2. For the ease of social media sharing, consider keeping videos under 60 seconds. They can always be edited together to create longer content for sites like YouTube. Consider one long video for testimonials from the class of 2021, or from the trombone section. If sharing on Facebook, consider uploading the video directly to Facebook instead of sharing a YouTube link.
    3. Besides sharing on social media, make sure it gets to those people who need to see it. Show videos at virtual music booster meetings. Email them to the families of incoming students. Have students read their written testimonials live at a school board meeting. Include them in a state of the music program address.
    4. When you share them, be sure to tag them with #AdvocacyNow so Music for All can help boost your signal! A testimony about the positive impact of music education advocates just as powerfully across America as it does in your own district. 

Once your testimonials have been shared widely, share them again.

Not right away, of course, but these are valuable pieces of content that deserve to be seen over and over again. Share different testimonials to different platforms at different times. Depending on how many you get from students, you can share one on your social media channels every few days or every few weeks. Take a look at a calendar and make sure you share them widely just before important decisions are made, like school scheduling or school board budget meetings.

Bonus: How to incorporate SEL into your advocacy strategy

Advocating for Music Education using Social Emotional Learning (SEL)

SEL represents a widely-accepted construct that administrators and policymakers at all levels value. Music teachers need to have a plan to capitalize on Musical SEL. While SEL is inherently possible in music classrooms, intentional, embedded, and sustained implementation is necessary to:

(a) maximize social and emotional benefits for students, and

(b) effectively advocate to policymakers and administrators for the value of music education utilizing SEL.

To effectively make an argument, all elements of SEL are needed. Realizing the personal/collective value of music education (self-awareness/identity), understanding how this value will be perceived by decision-makers (social-awareness/belonging), and promoting music education through advocacy (responsible decision-making/agency) culminate in a cohesive SEL process and thoughtful argument. Engaging students in this process not only lends relevance to music education’s value, but also models/teaches students these important skills while forwarding the cause for music education.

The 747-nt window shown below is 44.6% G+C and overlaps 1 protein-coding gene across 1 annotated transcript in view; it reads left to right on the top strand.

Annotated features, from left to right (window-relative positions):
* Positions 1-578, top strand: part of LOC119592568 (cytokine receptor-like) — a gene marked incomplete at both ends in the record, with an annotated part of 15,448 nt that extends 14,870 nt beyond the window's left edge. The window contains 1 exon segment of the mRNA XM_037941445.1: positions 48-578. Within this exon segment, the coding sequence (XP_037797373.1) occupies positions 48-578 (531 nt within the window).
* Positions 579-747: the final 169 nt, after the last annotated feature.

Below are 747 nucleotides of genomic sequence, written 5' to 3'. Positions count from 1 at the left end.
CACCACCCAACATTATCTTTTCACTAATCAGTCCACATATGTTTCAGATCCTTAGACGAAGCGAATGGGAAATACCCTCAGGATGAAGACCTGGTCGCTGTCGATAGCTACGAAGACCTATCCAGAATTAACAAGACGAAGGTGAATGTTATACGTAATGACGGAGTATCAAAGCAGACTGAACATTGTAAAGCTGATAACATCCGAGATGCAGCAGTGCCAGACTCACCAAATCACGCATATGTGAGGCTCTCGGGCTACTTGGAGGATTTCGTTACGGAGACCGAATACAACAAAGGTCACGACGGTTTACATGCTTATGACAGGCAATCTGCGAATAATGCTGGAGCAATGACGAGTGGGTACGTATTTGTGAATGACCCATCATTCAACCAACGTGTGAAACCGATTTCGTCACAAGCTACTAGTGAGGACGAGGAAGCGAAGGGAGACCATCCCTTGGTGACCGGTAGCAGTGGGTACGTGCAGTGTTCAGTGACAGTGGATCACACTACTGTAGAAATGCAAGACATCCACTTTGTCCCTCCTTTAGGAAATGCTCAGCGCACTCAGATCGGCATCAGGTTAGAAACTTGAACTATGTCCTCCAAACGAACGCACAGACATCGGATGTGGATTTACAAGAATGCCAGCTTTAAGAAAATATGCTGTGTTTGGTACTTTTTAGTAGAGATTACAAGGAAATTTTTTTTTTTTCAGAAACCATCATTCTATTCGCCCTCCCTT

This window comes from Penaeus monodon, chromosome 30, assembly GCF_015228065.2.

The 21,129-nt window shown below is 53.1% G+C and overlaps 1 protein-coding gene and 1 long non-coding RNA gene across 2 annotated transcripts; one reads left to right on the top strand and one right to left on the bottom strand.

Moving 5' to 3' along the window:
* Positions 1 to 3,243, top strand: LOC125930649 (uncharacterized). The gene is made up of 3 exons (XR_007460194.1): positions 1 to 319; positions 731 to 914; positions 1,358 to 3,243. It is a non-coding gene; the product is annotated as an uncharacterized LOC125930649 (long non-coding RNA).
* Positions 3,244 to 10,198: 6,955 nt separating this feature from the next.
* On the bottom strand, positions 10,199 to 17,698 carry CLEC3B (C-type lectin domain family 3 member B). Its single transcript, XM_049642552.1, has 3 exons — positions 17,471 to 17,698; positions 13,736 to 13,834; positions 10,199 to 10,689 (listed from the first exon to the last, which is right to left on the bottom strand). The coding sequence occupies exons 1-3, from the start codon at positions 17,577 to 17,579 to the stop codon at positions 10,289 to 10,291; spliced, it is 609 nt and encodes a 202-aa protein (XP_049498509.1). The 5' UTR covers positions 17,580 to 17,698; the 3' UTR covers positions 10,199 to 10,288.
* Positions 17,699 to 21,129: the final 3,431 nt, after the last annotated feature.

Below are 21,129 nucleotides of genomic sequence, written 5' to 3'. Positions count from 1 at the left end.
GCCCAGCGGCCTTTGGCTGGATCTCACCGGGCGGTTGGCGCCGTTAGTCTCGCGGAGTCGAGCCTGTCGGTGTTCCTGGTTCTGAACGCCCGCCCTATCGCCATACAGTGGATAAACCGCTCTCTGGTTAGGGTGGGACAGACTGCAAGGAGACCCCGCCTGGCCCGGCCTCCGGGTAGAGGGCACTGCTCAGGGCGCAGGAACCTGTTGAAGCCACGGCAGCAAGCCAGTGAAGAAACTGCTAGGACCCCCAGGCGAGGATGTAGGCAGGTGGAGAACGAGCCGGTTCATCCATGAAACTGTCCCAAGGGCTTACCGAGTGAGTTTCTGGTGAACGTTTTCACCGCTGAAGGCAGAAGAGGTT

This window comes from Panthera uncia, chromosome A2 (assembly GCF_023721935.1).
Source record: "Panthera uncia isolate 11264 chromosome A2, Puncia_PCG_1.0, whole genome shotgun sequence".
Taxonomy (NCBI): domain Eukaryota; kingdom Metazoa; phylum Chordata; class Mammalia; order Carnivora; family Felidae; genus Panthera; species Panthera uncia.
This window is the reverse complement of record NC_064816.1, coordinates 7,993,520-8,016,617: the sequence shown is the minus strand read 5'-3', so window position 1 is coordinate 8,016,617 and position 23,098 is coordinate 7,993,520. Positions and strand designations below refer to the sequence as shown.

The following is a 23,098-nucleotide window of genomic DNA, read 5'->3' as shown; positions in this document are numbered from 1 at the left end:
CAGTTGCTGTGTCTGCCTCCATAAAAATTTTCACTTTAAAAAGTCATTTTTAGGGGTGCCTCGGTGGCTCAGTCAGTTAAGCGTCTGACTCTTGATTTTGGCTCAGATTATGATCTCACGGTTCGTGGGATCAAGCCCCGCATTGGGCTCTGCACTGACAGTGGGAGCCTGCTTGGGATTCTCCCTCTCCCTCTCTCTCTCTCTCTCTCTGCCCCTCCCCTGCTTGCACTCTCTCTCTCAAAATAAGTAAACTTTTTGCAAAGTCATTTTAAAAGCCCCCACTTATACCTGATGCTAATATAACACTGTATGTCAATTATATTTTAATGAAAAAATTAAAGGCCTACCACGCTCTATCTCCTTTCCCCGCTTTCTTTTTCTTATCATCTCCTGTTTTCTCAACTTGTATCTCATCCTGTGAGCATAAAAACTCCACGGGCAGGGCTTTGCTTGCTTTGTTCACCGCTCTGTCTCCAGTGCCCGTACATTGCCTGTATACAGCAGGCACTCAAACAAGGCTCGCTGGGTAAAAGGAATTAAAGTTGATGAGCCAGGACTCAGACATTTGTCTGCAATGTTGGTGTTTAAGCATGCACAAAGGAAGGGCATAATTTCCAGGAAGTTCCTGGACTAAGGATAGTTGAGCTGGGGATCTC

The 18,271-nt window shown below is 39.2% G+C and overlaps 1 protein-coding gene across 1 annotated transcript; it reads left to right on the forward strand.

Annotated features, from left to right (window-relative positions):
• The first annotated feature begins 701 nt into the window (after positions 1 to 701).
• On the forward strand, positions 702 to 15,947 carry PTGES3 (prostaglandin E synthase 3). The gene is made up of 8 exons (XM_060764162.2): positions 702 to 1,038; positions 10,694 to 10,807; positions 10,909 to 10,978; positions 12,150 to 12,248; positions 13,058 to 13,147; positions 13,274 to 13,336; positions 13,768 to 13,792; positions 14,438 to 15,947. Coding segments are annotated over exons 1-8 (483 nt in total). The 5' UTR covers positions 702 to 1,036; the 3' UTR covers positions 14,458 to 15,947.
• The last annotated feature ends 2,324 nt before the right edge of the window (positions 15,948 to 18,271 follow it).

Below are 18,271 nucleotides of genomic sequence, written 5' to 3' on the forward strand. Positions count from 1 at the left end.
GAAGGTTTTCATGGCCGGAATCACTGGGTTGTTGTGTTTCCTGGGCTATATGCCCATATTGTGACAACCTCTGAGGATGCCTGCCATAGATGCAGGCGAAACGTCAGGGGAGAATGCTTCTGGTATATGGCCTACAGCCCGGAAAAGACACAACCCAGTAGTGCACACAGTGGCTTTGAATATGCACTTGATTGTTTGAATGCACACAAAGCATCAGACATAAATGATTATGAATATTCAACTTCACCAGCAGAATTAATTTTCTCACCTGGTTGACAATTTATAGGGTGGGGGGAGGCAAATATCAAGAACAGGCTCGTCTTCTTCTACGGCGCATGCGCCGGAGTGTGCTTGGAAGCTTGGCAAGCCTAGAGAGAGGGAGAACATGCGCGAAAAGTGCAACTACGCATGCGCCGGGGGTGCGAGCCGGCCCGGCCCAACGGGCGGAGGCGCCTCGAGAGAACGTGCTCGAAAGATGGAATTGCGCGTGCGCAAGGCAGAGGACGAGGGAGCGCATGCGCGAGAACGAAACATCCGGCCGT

Compelling arguments for music education utilizing SEL are:

  • Purposeful integration of SEL into music education will enrich the students’ personal connection to music.
  • The relationship built between teacher and students over multiple years of instruction fosters the caring environment necessary to help build school connectedness and foster empathy.
  • The perseverance needed to dedicate oneself to musical excellence fosters resilience both in and out of the music classroom.
  • Musical creation fosters self-awareness and allows students to develop a greater sense of autonomy and emotional vocabulary.
  • The collaborative community developed in the music classroom around music-making welcomes discussions and awareness for acceptance and embracing diversity.
  • Musicians learn the necessity of personal goal-setting, self-assessment, and accountability as they develop high standards for musicianship and themselves.
  • Music education provides developmental experiences that actively allow students to practice and hone social-emotional competencies. 

SEL will be front and center for administrators and SEL can provide one solution to help our students cope, heal, and move forward through music. For more information on SEL in music education, see the Music for All Social Emotional Learning website For more information on advocating for music education utilizing SEL, see this article by Scott Edgar and Bob Morrison in Teaching Music.

Testimonials are powerful tools to recruit new students and to help state the value of your program. Below are some prompts to help students and alumni get started writing or recording testimonials of their own! Happy advocating!

Download Testimonial Project Instructions and Prompts for Students and Alumni

Tuesday, December 08, 2020

Advocacy at Performances

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As a music educator, your focus is all about preparing your students for a performance. But imagine using those performances to strengthen ties with all of your stakeholders: students, parents, administrators, the school board, and your community. With a little preparation—a lot of which could be outsourced to parents and other volunteers—your performances could be the super glue that holds your program together. 

Performances are the ultimate advocacy for your program!

As Dr. John Gallagher of the New York State School Music Association suggests,

“Perform, perform, perform. It's what we do.

“The process over the product, though—however, the product being the performance, the concert, the special event—the process is what matters.

“Watching students rehearse, watching the young ones first pick up an instrument. Watch them try to understand this new foreign language, which literally it is. Music notes are just like letters, and you put different letters together, you have a word. You put different notes together, you have a measure. You put different measures together, you've got a whole piece of music—which is really a story.